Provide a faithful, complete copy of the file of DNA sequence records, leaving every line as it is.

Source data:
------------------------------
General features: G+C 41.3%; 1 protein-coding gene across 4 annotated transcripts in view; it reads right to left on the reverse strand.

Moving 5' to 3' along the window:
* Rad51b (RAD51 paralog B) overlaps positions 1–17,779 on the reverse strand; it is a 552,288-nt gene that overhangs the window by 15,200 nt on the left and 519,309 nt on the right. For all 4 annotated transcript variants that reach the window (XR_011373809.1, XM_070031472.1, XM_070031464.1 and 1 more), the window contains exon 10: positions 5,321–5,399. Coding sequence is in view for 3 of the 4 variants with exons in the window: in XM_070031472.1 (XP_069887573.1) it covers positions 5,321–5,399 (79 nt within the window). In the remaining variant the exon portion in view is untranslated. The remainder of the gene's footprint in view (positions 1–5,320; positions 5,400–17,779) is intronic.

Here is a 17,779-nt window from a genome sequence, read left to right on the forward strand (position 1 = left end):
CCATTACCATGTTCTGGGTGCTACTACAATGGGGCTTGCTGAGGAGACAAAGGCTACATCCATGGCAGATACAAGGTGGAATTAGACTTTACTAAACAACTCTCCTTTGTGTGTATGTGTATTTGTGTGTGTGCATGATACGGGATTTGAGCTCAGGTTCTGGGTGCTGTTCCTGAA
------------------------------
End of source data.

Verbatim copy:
General features: G+C 41.3%; 1 protein-coding gene across 4 annotated transcripts in view; it reads right to left on the reverse strand.

Moving 5' to 3' along the window:
* Rad51b (RAD51 paralog B) overlaps positions 1–17,779 on the reverse strand; it is a 552,288-nt gene that overhangs the window by 15,200 nt on the left and 519,309 nt on the right. For all 4 annotated transcript variants that reach the window (XR_011373809.1, XM_070031472.1, XM_070031464.1 and 1 more), the window contains exon 10: positions 5,321–5,399. Coding sequence is in view for 3 of the 4 variants with exons in the window: in XM_070031472.1 (XP_069887573.1) it covers positions 5,321–5,399 (79 nt within the window). In the remaining variant the exon portion in view is untranslated. The remainder of the gene's footprint in view (positions 1–5,320; positions 5,400–17,779) is intronic.

Here is a 17,779-nt window from a genome sequence, read left to right on the forward strand (position 1 = left end):
CCATTACCATGTTCTGGGTGCTACTACAATGGGGCTTGCTGAGGAGACAAAGGCTACATCCATGGCAGATACAAGGTGGAATTAGACTTTACTAAACAACTCTCCTTTGTGTGTATGTGTATTTGTGTGTGTGCATGATACGGGATTTGAGCTCAGGTTCTGGGTGCTGTTCCTGAA